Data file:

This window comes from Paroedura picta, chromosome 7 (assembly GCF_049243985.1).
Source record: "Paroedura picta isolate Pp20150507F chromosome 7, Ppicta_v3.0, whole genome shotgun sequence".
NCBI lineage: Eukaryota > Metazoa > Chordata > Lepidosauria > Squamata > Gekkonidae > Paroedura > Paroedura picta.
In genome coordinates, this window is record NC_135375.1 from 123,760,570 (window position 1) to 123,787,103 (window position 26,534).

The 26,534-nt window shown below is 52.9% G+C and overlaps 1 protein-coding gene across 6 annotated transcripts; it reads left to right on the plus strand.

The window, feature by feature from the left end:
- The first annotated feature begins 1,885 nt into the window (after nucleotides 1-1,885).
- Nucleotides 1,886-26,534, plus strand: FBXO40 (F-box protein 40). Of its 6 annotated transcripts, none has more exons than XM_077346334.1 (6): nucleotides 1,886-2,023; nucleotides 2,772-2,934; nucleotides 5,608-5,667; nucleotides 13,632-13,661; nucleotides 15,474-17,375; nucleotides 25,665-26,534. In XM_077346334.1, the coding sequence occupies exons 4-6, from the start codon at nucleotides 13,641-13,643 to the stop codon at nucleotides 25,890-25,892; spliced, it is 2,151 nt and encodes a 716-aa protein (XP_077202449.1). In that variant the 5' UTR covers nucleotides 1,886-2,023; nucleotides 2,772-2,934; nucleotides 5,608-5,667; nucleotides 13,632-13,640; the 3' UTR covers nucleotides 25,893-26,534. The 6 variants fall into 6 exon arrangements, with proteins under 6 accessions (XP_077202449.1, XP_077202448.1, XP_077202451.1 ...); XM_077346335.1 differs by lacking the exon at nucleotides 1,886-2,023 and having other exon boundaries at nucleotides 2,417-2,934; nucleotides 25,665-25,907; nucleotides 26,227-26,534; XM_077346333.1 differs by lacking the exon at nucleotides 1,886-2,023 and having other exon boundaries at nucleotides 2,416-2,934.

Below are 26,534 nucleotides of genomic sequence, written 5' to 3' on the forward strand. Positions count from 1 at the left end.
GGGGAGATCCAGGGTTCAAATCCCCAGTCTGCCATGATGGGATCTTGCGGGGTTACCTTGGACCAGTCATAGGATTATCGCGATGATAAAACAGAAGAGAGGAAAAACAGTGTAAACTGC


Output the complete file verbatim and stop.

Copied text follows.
This window comes from Paroedura picta, chromosome 7 (assembly GCF_049243985.1).
Source record: "Paroedura picta isolate Pp20150507F chromosome 7, Ppicta_v3.0, whole genome shotgun sequence".
NCBI lineage: Eukaryota > Metazoa > Chordata > Lepidosauria > Squamata > Gekkonidae > Paroedura > Paroedura picta.
In genome coordinates, this window is record NC_135375.1 from 123,760,570 (window position 1) to 123,787,103 (window position 26,534).

The 26,534-nt window shown below is 52.9% G+C and overlaps 1 protein-coding gene across 6 annotated transcripts; it reads left to right on the plus strand.

The window, feature by feature from the left end:
- The first annotated feature begins 1,885 nt into the window (after nucleotides 1-1,885).
- Nucleotides 1,886-26,534, plus strand: FBXO40 (F-box protein 40). Of its 6 annotated transcripts, none has more exons than XM_077346334.1 (6): nucleotides 1,886-2,023; nucleotides 2,772-2,934; nucleotides 5,608-5,667; nucleotides 13,632-13,661; nucleotides 15,474-17,375; nucleotides 25,665-26,534. In XM_077346334.1, the coding sequence occupies exons 4-6, from the start codon at nucleotides 13,641-13,643 to the stop codon at nucleotides 25,890-25,892; spliced, it is 2,151 nt and encodes a 716-aa protein (XP_077202449.1). In that variant the 5' UTR covers nucleotides 1,886-2,023; nucleotides 2,772-2,934; nucleotides 5,608-5,667; nucleotides 13,632-13,640; the 3' UTR covers nucleotides 25,893-26,534. The 6 variants fall into 6 exon arrangements, with proteins under 6 accessions (XP_077202449.1, XP_077202448.1, XP_077202451.1 ...); XM_077346335.1 differs by lacking the exon at nucleotides 1,886-2,023 and having other exon boundaries at nucleotides 2,417-2,934; nucleotides 25,665-25,907; nucleotides 26,227-26,534; XM_077346333.1 differs by lacking the exon at nucleotides 1,886-2,023 and having other exon boundaries at nucleotides 2,416-2,934.

Below are 26,534 nucleotides of genomic sequence, written 5' to 3' on the forward strand. Positions count from 1 at the left end.
GGGGAGATCCAGGGTTCAAATCCCCAGTCTGCCATGATGGGATCTTGCGGGGTTACCTTGGACCAGTCATAGGATTATCGCGATGATAAAACAGAAGAGAGGAAAAACAGTGTAAACTGC